What is hooning?
Hooning is the phrase used to describe any anti-social behaviour conducted in a motor vehicle, such as speeding, street racing, burnouts or playing loud music from the car stereo. Hooning includes traffic offences, such as dangerous driving, careless driving, driving without reasonable consideration for other people, driving in a way that makes unnecessary noise or smoke, and racing or conducting speed trials on a public road.
There are classes for hooning offences; type 1 and type 2 offence. The classes of hooning offences carry different penalties for impound, immobilisation and confiscation.
- Dangerous driving
- Careless driving
- Organising, promoting or taking part in racing and speed trials
- Wilfully starting a motor vehicle or driving in a way that makes unnecessary noise/smoke
- Evading police
- Driving vehicle that is uninsured and unregistered
- Driving a vehicle without a licence or when licence has been suspended
- High range drinking – with a blood alcohol level above 0.15%
- Exceeding speed limit by more than 40km/h
- Driving modified vehicle that does not comply with vehicle safety standards
- Driving whilst under a 24 hour suspension order
If you have been charged with both a Type 1 and Type 2 offence, you may be issued an infringement notice or you may be charged and required to appear in court depending on the seriousness of the offence.
Impounding, immobilisation and confiscation of vehicles
In addition to any penalty you receive for the hooning offences, the police also have the power under the Police Powers and Responsibilities Act to impound and confiscate your vehicle. The laws in relation to hooning have been repeatedly amended to focus on minimising the amount of illegal street racing and hooning that takes place. The power for police to impound, immobilise and confiscate vehicles came into effect on 1 November 2013.
For a first Type 1 offence, the vehicle will be impounded or immobilised immediately for 90 days. For a second Type 1 offence, the vehicle can be impounded and may be confiscated at the end of any legal proceedings against you.
For a first Type 2 offence, the vehicle you were driving will not be impounded or immobilised, but for future Type 2 offences, it will be. The penalties are as followed:
- Second Type 2 offence – vehicle will be impounded or immobilised for 7 days
- Third Type 2 offence – vehicle will be impounded or immobilised for 90 days
- Fourth Type 2 offence – vehicle will be impounded and could be confiscated at the end of any legal proceedings against you
Difference between impounding and immobilisation
Impounding is where your vehicle is taken to a holding yard and held there during the period of impoundment that was stated. If your vehicle has been impounded, then you must pay all costs including the vehicle being towed to the impound lot and stored there. This could be a considerable cost, depending on how long your vehicle will be impounded for.
Immobilisation, however, is where the police will take your registration plates, and will return them to you after the immobilisation period is finished. To reclaim your vehicle’s number plates, you will need to go to the property point that would be stated on the immobilisation notice.
Will my vehicle be forfeited?
If your vehicle has been forfeited, it means that it belongs to the state to be sold or destroyed. This can happen if you commit two Type 1 hooning offences within five years, or four Type 2 offences. It does not matter if you still have money owing on the vehicle or how much the vehicle is worth, it will be forfeited unless you have made an application for an early release of the vehicle.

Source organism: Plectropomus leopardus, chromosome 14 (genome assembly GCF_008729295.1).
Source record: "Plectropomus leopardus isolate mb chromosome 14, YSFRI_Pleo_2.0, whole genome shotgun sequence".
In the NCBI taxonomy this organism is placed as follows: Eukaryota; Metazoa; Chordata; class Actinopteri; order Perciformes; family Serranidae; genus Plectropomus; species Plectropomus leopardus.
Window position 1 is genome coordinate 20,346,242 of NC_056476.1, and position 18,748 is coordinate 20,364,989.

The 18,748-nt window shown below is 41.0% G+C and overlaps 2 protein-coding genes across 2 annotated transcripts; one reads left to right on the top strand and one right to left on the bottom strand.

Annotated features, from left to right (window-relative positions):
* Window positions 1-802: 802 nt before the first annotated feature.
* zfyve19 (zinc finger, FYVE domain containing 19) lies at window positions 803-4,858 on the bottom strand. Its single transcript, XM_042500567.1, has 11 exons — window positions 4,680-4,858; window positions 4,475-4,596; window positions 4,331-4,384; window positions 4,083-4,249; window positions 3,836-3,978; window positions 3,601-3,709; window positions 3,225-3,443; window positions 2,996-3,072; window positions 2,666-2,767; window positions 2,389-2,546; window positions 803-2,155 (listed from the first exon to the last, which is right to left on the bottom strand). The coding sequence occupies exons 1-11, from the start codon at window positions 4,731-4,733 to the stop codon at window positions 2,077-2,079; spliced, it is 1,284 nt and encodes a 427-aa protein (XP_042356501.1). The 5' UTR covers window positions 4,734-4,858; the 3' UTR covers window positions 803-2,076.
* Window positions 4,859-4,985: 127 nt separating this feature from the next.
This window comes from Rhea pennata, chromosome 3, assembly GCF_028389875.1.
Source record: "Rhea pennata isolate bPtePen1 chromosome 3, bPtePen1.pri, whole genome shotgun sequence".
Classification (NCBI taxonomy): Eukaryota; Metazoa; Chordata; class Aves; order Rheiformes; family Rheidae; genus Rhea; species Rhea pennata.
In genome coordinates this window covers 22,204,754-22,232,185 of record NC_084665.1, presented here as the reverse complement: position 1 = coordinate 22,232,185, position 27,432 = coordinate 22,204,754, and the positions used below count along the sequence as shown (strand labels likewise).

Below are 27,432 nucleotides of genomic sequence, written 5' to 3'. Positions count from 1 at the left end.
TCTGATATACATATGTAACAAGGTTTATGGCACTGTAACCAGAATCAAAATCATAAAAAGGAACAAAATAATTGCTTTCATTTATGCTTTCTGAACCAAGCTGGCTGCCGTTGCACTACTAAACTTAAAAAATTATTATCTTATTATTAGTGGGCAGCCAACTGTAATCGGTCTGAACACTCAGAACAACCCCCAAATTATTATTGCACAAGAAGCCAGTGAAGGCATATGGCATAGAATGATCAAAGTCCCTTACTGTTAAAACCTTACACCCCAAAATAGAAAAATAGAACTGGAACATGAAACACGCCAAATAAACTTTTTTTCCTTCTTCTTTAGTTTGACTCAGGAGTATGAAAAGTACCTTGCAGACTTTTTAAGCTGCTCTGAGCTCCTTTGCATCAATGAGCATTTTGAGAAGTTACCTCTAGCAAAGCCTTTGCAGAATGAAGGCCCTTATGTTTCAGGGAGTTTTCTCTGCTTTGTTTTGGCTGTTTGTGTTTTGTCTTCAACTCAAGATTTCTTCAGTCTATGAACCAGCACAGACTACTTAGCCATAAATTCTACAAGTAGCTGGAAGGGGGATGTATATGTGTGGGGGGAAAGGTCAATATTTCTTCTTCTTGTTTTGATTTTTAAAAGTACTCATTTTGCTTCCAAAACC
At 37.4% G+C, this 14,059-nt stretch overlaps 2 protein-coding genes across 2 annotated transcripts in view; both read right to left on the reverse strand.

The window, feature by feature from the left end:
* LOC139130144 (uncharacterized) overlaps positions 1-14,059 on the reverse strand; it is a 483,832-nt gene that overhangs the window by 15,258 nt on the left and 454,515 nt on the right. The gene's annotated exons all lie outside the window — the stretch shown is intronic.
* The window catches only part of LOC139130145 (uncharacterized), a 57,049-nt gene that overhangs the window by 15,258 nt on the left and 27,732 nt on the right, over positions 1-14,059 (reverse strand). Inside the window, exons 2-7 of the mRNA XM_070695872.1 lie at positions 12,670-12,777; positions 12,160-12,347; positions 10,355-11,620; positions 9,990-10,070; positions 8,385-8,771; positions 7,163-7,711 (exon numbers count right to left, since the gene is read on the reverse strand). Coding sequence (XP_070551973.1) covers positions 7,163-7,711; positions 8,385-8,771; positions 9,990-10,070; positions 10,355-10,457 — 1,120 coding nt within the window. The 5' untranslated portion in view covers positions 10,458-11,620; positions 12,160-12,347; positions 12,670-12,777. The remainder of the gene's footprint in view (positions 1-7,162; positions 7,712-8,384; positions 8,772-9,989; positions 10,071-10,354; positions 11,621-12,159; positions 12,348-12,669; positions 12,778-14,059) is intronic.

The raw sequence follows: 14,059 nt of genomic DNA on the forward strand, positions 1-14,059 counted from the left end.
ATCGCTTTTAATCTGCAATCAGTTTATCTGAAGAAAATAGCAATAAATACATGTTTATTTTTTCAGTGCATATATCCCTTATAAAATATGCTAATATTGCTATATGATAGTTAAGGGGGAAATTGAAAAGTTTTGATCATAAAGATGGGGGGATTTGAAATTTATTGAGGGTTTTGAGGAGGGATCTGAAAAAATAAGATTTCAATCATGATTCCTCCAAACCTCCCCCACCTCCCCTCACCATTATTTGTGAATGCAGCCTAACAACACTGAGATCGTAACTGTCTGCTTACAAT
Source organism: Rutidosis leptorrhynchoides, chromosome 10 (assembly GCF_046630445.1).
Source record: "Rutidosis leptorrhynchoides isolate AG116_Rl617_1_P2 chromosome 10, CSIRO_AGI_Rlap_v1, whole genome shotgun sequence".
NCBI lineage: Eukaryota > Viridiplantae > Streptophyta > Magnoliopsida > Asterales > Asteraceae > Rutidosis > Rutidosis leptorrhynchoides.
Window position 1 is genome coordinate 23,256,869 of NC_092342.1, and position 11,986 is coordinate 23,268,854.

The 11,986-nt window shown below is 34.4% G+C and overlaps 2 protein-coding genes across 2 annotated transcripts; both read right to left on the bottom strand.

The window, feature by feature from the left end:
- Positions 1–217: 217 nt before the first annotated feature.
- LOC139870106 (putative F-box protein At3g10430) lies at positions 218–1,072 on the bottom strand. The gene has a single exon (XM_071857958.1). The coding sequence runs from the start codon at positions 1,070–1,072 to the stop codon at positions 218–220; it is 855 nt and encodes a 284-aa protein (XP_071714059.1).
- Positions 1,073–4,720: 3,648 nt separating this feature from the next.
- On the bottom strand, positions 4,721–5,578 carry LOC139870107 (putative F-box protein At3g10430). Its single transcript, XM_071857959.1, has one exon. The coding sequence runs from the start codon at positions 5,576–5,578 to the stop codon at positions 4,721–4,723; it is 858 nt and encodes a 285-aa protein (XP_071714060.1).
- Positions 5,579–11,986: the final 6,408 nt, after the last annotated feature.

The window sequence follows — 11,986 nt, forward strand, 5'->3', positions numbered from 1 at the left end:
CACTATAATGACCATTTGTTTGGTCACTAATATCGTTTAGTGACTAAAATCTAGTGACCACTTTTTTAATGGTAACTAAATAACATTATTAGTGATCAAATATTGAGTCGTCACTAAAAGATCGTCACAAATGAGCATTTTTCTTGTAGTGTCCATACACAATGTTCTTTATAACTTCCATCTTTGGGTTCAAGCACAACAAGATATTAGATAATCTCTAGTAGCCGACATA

Early Release Order
To apply for this order, you must do so in writing or online to the Queensland Police Service (QPS). This is a separate process than any court proceedings for your hooning charge. In your application, you must add all important information and documents to show the grounds of releasing your vehicle. Once the application has been lodged, the police may either grant the application with or without conditions or refuse to grant the application. If the police refused the application, than you are able to appeal the decision to the Magistrates Court within 28 days from the date of the police decision. It is recommended to finalise all applications before the hooning charge, otherwise there is the risk that your vehicle will automatically be forfeited to the State.
Police are not likely to grant an early release of the vehicle as it is frequently the same police who originally impounded the vehicle. The best way to go about this is to make the application to the police and if it is refused, appeal the decision immediately.
There are limited grounds in which an early release order can be applied. This order can be granted on the basis:
- That you or your family will suffer severe financial hardship
- That you or a family member would suffer severe physical hardship
- That the owner of vehicle did not give consent to offence being committed
- The grounds for impoundment in relation to unlicenced or unregistered/uninsured offences have been rectified
- That there were no reasonable grounds to impound/immobilise the vehicle
It is highly recommended that if you are charged with a hooning offence, that you should seek legal advice. An application for an early release order can be quite complicated, and there is a substantial amount of evidence that must be provided to support the application.
This post contains general advice only and is not intended as legal advice.